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A Haunting Tale

Ira Pande

By Christine Spittel Wilson
Perera Hussein Publishing House, Colombo, 2007, pp. 262, Rs. 690.00

VOLUME XXXI NUMBER 10 October 2007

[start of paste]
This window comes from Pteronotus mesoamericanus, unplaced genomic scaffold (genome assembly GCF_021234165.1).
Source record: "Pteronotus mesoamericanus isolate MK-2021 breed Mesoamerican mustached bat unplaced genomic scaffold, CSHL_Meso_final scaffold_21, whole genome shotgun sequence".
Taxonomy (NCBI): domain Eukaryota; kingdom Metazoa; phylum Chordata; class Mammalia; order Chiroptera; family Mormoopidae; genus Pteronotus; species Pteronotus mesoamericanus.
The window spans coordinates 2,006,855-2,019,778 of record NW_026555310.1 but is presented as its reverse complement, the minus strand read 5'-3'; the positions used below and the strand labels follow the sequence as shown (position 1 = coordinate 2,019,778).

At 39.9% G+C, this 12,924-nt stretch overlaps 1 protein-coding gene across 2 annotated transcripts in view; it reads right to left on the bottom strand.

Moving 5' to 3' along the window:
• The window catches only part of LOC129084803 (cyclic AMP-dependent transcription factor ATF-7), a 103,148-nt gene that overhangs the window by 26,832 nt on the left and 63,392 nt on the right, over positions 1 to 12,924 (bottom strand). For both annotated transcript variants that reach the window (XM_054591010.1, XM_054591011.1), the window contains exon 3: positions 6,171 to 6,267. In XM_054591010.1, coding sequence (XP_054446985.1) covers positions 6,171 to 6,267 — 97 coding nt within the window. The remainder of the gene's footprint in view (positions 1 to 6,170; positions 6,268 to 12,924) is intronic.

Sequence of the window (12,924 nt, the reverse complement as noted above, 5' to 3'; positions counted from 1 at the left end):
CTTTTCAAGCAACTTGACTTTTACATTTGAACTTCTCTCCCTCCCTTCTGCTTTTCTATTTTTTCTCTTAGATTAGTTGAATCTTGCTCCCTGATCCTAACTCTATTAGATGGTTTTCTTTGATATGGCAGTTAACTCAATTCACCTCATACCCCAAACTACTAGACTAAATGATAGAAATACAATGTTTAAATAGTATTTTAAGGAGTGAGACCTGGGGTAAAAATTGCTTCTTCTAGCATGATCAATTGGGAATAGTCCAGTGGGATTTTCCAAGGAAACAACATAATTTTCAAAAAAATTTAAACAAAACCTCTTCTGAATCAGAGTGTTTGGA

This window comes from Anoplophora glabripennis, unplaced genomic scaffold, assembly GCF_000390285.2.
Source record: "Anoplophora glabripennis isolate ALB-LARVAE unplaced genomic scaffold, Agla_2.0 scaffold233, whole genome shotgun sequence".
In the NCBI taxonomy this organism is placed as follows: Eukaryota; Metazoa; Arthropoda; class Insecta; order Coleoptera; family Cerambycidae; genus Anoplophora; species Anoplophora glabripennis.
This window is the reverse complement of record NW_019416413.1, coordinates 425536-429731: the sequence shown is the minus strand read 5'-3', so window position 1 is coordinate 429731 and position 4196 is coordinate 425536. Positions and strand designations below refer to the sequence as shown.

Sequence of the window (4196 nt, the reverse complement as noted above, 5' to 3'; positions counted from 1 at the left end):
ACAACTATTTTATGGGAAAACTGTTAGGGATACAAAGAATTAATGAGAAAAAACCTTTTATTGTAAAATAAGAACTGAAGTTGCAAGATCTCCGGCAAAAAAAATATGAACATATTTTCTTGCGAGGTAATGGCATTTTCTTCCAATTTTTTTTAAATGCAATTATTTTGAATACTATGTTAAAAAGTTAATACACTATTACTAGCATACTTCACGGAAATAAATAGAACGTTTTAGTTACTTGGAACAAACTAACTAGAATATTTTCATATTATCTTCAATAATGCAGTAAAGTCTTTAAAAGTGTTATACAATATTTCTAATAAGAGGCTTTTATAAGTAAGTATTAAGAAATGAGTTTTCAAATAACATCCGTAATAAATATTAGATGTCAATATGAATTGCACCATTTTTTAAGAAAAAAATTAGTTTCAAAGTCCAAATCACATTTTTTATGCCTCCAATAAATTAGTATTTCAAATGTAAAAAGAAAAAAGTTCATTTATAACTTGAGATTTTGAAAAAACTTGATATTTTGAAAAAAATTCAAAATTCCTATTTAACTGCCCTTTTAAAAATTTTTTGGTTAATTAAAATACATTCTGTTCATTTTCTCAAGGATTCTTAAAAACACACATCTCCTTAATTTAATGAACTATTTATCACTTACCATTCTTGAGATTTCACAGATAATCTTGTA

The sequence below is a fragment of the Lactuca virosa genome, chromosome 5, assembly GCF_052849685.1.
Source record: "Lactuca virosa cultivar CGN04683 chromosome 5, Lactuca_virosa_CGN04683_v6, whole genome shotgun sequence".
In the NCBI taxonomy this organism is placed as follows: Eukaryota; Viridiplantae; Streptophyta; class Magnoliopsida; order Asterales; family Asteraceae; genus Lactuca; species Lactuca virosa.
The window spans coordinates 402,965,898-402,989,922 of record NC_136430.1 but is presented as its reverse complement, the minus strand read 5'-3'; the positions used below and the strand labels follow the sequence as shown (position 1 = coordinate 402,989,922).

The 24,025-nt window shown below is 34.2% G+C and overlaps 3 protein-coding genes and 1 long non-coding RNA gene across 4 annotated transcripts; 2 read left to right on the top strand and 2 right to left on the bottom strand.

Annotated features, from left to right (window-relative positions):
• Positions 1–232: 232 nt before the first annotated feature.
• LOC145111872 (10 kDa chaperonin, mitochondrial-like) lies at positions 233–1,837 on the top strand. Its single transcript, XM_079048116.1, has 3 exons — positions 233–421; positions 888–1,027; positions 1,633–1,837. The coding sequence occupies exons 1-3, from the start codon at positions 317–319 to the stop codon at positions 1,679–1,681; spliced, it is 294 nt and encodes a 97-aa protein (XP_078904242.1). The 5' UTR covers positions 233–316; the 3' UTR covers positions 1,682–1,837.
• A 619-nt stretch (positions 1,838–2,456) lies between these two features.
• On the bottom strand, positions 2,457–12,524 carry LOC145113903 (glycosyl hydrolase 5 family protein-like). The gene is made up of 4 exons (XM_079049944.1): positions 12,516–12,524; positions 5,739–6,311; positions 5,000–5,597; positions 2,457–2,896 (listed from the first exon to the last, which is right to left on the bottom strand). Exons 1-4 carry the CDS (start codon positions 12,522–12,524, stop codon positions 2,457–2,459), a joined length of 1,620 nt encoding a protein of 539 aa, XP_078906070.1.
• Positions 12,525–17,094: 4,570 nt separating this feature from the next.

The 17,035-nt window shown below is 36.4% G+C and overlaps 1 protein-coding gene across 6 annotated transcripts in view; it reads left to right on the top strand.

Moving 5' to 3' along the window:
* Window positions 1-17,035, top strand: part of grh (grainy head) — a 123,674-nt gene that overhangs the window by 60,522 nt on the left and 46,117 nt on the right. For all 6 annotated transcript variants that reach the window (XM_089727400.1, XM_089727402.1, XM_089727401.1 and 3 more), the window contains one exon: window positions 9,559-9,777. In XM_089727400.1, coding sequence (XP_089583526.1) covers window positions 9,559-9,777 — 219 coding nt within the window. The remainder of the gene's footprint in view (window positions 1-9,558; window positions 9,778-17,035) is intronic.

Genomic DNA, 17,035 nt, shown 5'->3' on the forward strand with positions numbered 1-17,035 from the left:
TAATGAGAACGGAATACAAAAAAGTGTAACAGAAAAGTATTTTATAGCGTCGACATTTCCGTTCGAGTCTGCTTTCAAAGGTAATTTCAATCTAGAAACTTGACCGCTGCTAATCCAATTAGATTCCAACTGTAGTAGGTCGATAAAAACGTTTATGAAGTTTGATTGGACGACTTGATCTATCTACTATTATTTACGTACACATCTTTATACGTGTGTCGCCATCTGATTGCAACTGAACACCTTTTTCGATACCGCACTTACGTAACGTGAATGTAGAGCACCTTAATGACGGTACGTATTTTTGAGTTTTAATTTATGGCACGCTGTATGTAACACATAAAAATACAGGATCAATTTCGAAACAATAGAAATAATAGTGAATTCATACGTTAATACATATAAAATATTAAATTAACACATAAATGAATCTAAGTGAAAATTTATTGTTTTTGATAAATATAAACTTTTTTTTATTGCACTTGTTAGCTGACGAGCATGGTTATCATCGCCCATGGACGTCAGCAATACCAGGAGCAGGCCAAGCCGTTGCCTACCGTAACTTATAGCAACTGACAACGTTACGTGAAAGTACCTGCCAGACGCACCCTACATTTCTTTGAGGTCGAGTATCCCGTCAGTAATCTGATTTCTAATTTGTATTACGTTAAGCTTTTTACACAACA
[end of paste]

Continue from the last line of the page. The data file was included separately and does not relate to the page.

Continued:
Memoirs fascinate me: not just because like most humans I have an insatiable curiosity about other people’s lives but because of the landscapes embedded in memories that emerge defiantly from nostalgic syrup and startle you with a rare insight. Often, whole cities, regions, countries and cultures come alive—even in indifferent memoirs—because they provide the context for the way lives are shaped and destinies cast. How can one forget that once upon a time, when the Indian subcontinent comprised India, Pakistan, Burma and Ceylon as one seamless territory, our lives were interlocked with our neighbours in vivid relationships? Hindu, Muslim, Buddhist, Christian—these were not religions that separated us: they were faiths that bound us together.   This is perhaps the real reason why any memoir that comes out of any part of the subcontinent draws us to itself. Reading about the lives and places described there is as pleasurable as being able to complete a book that one had lost when still half-read. It revives old ties that have vanished forever yet continue to haunt our dreams and stories.   Sadly, few memoirs fulfil the role of providing glimpses of the multiple lives behind one life. Perhaps the reason for this is that the Victorian school of memoir writing had certain unbreakable ‘rules’ for writing a ‘good’ memoir: only great lives were fit to be recorded and one was never to speak ill of the dead. Unfortunately, both these rules—so eminently made for breaking—are rarely transgressed. One has therefore plodded through several memoirs that read like the lives of women who were Florence Nightingale and Mother Teresa rolled in one and men who were so morally upright and courageous that it seems improbable that they were at all lovable. The truth is that often they were not: at best, they were figures of veneration, with bony laps and dry eyes.   A few years ago, I decided to write a memoir myself: the subject was my mother, the Hindi writer Shivani. My task was not made easier because she was an extraordinary mother, a dutiful wife, a wonderful friend and a lively mind. However, like most mothers she was also exasperating, maddening and, ultimately, an enigma. And as I wrote, I constantly recalled Philip Larkin’s lines on one’s parents:   They fuck you up, your mum and dad. They may not mean to, but they do. They ...

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